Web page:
“Before 1900 Korea had a relatively backward agricultural economy. For centuries most Koreans lived as subsistence farmers of rice and other grains and satisfied most of their basic needs through their own labor or through barter. The manufacturing of traditional Korean wares — principally cloth, cooking and eating utensils, furniture, jewelry, and paper — were produced by artisans in a few population centers.
“Following the annexation of Korea in 1910, Japan thrust a modern blend of industrial capitalism onto a feudal agrarian society. By the end of the colonial period, Japan had built an extensive infrastructure of roads, railroads, ports, electrical power, and government buildings that facilitated both the modernization of Korea’s economy and Japan’s control over the modernization process.”
– South Korea: A Country Study, edited by Andrea Matles Savada & William Shaw, 1997
“The Keijyo Electric Co. is the most important concern of its kind in Chosen; its operations include the supplying of commercial electricity and gas for the city and suburbs of Seoul (called Keijyo by the Japanese). The company was originally owned by American interests, but some years ago was purchased and taken over by Japanese capital. After the company was taken over it was first known as the Nikkan Gas and Electric Co., but the name was recently changed to that just given.
“There are 16.6 miles of route, with 28.6 miles of all track, all of which is of 3-ft.-6-in, gauge. Details of the earnings were not available, but sufficient data were obtained to indicate that while the gas and electric operations may be profitable the tramways are not carrying their part of the interest and dividend charges. There is one power house for the general supply of current, with one substation in addition for the conversions of tramway power.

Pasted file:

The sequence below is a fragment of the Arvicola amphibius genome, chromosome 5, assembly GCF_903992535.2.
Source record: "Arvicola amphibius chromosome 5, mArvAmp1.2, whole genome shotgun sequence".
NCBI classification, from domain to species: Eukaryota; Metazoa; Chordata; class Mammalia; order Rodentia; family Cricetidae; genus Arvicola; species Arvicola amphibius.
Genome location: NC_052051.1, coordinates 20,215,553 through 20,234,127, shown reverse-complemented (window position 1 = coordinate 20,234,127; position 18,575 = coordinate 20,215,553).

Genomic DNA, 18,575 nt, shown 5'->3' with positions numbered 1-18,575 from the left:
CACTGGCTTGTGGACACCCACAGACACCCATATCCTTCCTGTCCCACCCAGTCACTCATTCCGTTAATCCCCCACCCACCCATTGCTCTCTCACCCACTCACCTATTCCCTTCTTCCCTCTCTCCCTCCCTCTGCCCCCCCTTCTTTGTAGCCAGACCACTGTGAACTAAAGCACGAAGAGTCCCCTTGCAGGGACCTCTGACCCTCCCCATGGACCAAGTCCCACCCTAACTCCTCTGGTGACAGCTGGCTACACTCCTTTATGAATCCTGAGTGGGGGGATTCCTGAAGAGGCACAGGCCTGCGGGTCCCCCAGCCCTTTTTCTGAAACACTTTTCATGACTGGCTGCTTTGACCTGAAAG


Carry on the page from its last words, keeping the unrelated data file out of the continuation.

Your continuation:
“The rolling stock consists of 79 motored passenger cars, 6 motored and 6 trailer goods cars, and 2 sprinklers. This rolling stock, including trucks and electric equipment. is largely of American manufacture. When the writer visited Seoul in July, 1917, there were 6 new cars under construction in the company’s own workshops, the equipment for which had already been received from America. It was desired to build more cars, but these were held up on account of the difficulty in obtaining equipment and the high prices prevailing.
“The head office of this company is at Tokyo, Japan, but Mr. I. Murao (Japanese) is chief engineer, located in Seoul, and has general charge of the tramways, including the handling of purchases that are made locally. Many of these are from the strong Japanese commercial and engineering branches in Seoul, as referred to in connection with the Korean railways.”
– The Tramways of the Far East, by Frank Rhea, The Far Eastern Review, August 1920